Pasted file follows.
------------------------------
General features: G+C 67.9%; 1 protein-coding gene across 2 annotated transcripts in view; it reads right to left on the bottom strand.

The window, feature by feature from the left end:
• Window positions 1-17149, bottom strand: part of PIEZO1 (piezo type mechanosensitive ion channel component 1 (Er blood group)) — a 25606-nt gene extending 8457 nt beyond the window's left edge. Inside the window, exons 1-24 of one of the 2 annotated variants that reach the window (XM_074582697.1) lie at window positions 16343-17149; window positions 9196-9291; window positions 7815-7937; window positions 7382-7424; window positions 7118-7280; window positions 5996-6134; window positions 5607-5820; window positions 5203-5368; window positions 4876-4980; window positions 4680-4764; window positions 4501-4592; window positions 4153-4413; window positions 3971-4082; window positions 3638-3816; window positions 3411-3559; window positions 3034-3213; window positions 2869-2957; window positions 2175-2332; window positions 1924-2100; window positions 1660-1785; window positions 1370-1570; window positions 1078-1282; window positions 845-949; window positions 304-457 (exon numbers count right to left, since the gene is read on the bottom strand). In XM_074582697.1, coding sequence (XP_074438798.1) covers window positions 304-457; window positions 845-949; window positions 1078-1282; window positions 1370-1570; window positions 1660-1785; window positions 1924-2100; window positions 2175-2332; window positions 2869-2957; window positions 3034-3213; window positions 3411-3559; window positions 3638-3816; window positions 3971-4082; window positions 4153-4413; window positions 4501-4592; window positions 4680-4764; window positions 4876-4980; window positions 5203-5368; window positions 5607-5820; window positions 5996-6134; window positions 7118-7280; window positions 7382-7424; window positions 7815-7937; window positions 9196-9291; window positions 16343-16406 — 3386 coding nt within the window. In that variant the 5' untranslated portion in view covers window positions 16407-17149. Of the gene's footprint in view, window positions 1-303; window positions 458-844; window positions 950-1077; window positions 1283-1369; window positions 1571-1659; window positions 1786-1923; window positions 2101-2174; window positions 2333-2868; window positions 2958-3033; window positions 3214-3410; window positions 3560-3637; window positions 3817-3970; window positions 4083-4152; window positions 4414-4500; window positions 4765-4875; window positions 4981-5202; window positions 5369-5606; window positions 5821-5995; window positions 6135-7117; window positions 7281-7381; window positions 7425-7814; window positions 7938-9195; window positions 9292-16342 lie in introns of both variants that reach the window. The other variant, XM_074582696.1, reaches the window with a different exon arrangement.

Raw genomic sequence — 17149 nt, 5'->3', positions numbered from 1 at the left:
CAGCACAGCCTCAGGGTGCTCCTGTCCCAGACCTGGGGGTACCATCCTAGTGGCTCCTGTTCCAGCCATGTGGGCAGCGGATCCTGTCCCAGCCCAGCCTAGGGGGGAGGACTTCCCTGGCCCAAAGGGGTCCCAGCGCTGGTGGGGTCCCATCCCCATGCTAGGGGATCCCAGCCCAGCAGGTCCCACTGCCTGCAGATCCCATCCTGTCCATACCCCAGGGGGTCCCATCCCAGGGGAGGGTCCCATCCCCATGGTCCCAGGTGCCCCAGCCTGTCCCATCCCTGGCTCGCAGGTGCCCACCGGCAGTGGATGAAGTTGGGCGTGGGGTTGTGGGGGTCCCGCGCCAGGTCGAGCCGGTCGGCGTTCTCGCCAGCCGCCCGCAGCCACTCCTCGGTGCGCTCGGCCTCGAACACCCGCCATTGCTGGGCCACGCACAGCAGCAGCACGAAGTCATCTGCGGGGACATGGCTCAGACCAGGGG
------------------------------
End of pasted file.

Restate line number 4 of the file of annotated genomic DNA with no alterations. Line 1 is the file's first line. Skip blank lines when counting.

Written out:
Raw genomic sequence — 17149 nt, 5'->3', positions numbered from 1 at the left: